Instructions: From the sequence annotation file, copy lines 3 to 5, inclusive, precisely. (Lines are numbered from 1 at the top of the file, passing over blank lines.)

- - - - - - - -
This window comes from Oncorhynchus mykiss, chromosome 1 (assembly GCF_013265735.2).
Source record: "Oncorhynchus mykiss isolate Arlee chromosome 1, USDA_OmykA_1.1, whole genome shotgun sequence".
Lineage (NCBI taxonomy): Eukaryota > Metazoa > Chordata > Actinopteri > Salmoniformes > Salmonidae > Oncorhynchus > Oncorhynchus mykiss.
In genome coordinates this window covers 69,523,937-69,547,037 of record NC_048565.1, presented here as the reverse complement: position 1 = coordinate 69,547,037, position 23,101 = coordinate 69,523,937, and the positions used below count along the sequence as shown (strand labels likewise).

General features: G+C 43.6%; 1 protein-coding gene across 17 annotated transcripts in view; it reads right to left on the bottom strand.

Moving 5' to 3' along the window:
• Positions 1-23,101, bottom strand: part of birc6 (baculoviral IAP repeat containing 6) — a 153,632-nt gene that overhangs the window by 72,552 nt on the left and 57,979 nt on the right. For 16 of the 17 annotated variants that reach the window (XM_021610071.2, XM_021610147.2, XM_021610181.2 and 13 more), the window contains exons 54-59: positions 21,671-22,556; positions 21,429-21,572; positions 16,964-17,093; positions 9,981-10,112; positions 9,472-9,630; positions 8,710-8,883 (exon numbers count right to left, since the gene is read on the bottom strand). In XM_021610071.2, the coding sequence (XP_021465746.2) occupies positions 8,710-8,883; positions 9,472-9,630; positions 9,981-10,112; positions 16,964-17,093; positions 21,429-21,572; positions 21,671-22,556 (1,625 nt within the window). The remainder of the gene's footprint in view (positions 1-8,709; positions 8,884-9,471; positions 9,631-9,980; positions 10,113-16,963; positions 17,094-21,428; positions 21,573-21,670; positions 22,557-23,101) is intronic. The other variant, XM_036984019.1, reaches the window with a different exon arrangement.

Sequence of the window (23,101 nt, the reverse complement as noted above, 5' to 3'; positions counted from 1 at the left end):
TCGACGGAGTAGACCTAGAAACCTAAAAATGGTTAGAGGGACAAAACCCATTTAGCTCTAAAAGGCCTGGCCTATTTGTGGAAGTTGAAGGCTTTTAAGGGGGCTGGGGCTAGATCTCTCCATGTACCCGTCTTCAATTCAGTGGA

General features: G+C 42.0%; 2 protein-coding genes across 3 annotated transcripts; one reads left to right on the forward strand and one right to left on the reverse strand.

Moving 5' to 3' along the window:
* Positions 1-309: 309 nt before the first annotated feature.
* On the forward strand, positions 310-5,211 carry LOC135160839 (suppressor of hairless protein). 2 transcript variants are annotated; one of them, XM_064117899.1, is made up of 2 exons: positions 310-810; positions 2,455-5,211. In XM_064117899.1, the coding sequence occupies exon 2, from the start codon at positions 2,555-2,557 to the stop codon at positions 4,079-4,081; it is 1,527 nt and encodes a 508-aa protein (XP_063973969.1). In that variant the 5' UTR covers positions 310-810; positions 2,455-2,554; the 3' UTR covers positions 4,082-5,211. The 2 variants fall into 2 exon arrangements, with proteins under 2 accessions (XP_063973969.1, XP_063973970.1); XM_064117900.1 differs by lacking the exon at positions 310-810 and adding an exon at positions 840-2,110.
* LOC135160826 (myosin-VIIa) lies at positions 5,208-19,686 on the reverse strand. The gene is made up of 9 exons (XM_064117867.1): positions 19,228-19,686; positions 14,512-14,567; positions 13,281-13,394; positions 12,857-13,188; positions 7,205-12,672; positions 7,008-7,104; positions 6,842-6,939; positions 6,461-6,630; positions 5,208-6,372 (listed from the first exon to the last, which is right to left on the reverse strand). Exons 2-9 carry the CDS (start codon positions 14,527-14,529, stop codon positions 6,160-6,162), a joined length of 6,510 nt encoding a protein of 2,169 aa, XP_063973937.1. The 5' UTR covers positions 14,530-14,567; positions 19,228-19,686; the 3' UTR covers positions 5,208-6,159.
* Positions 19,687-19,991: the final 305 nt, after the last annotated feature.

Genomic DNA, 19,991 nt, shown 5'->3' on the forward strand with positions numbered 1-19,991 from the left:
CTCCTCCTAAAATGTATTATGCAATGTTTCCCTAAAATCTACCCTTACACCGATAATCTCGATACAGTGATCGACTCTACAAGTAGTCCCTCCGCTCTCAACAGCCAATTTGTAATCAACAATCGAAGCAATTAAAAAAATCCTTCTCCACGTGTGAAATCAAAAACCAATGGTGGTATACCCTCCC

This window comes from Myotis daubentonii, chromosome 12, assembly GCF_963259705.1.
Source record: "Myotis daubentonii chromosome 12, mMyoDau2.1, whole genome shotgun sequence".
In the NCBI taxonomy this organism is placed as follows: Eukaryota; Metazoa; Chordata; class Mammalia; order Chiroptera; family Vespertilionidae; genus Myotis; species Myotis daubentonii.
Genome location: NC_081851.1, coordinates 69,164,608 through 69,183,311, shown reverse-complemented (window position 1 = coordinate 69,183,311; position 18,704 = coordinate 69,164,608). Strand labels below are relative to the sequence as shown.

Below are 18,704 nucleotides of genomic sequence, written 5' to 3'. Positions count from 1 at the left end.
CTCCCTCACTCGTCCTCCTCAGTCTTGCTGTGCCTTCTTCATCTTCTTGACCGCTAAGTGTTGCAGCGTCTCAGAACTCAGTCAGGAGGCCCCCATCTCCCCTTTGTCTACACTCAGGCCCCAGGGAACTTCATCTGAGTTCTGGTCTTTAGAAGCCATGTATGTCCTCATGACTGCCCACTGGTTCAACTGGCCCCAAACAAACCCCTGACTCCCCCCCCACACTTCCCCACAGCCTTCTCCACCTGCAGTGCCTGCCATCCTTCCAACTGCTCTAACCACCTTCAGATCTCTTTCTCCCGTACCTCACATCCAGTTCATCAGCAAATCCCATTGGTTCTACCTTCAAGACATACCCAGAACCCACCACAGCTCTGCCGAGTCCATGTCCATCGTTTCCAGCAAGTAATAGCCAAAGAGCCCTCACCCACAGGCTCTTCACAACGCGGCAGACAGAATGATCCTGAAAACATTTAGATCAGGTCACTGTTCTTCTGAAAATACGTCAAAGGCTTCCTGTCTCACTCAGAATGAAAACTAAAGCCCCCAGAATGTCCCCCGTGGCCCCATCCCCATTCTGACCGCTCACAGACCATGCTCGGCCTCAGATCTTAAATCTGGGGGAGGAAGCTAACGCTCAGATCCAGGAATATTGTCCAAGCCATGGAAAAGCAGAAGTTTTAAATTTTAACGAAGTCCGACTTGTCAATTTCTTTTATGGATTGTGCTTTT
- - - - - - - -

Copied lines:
Lineage (NCBI taxonomy): Eukaryota > Metazoa > Chordata > Actinopteri > Salmoniformes > Salmonidae > Oncorhynchus > Oncorhynchus mykiss.
In genome coordinates this window covers 69,523,937-69,547,037 of record NC_048565.1, presented here as the reverse complement: position 1 = coordinate 69,547,037, position 23,101 = coordinate 69,523,937, and the positions used below count along the sequence as shown (strand labels likewise).

General features: G+C 43.6%; 1 protein-coding gene across 17 annotated transcripts in view; it reads right to left on the bottom strand.